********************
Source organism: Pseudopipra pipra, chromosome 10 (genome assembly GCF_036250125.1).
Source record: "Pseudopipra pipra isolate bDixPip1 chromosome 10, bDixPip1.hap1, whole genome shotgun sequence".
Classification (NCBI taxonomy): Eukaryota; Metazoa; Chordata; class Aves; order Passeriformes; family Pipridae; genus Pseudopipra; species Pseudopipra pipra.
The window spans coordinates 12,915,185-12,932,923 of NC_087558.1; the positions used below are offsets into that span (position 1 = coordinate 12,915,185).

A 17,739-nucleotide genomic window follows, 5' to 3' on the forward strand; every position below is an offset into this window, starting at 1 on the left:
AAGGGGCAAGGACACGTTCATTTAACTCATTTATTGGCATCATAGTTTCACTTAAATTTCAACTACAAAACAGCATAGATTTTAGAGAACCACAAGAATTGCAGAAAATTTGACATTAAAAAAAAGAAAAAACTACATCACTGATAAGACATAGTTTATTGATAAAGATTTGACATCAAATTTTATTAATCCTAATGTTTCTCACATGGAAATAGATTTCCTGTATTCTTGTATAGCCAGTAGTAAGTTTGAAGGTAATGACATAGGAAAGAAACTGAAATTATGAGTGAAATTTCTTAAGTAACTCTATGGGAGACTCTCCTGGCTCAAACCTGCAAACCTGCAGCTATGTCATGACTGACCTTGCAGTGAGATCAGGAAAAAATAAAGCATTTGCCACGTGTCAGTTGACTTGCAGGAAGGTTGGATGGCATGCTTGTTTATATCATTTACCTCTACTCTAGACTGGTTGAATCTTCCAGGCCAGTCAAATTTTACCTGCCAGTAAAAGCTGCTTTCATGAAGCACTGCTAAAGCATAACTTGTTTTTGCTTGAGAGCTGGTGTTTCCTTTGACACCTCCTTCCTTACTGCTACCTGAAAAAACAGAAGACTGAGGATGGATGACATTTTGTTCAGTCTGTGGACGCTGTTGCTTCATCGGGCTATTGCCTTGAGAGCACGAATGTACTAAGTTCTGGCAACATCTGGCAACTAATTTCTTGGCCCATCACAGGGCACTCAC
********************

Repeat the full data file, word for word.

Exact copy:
Source organism: Pseudopipra pipra, chromosome 10 (genome assembly GCF_036250125.1).
Source record: "Pseudopipra pipra isolate bDixPip1 chromosome 10, bDixPip1.hap1, whole genome shotgun sequence".
Classification (NCBI taxonomy): Eukaryota; Metazoa; Chordata; class Aves; order Passeriformes; family Pipridae; genus Pseudopipra; species Pseudopipra pipra.
The window spans coordinates 12,915,185-12,932,923 of NC_087558.1; the positions used below are offsets into that span (position 1 = coordinate 12,915,185).

A 17,739-nucleotide genomic window follows, 5' to 3' on the forward strand; every position below is an offset into this window, starting at 1 on the left:
AAGGGGCAAGGACACGTTCATTTAACTCATTTATTGGCATCATAGTTTCACTTAAATTTCAACTACAAAACAGCATAGATTTTAGAGAACCACAAGAATTGCAGAAAATTTGACATTAAAAAAAAGAAAAAACTACATCACTGATAAGACATAGTTTATTGATAAAGATTTGACATCAAATTTTATTAATCCTAATGTTTCTCACATGGAAATAGATTTCCTGTATTCTTGTATAGCCAGTAGTAAGTTTGAAGGTAATGACATAGGAAAGAAACTGAAATTATGAGTGAAATTTCTTAAGTAACTCTATGGGAGACTCTCCTGGCTCAAACCTGCAAACCTGCAGCTATGTCATGACTGACCTTGCAGTGAGATCAGGAAAAAATAAAGCATTTGCCACGTGTCAGTTGACTTGCAGGAAGGTTGGATGGCATGCTTGTTTATATCATTTACCTCTACTCTAGACTGGTTGAATCTTCCAGGCCAGTCAAATTTTACCTGCCAGTAAAAGCTGCTTTCATGAAGCACTGCTAAAGCATAACTTGTTTTTGCTTGAGAGCTGGTGTTTCCTTTGACACCTCCTTCCTTACTGCTACCTGAAAAAACAGAAGACTGAGGATGGATGACATTTTGTTCAGTCTGTGGACGCTGTTGCTTCATCGGGCTATTGCCTTGAGAGCACGAATGTACTAAGTTCTGGCAACATCTGGCAACTAATTTCTTGGCCCATCACAGGGCACTCAC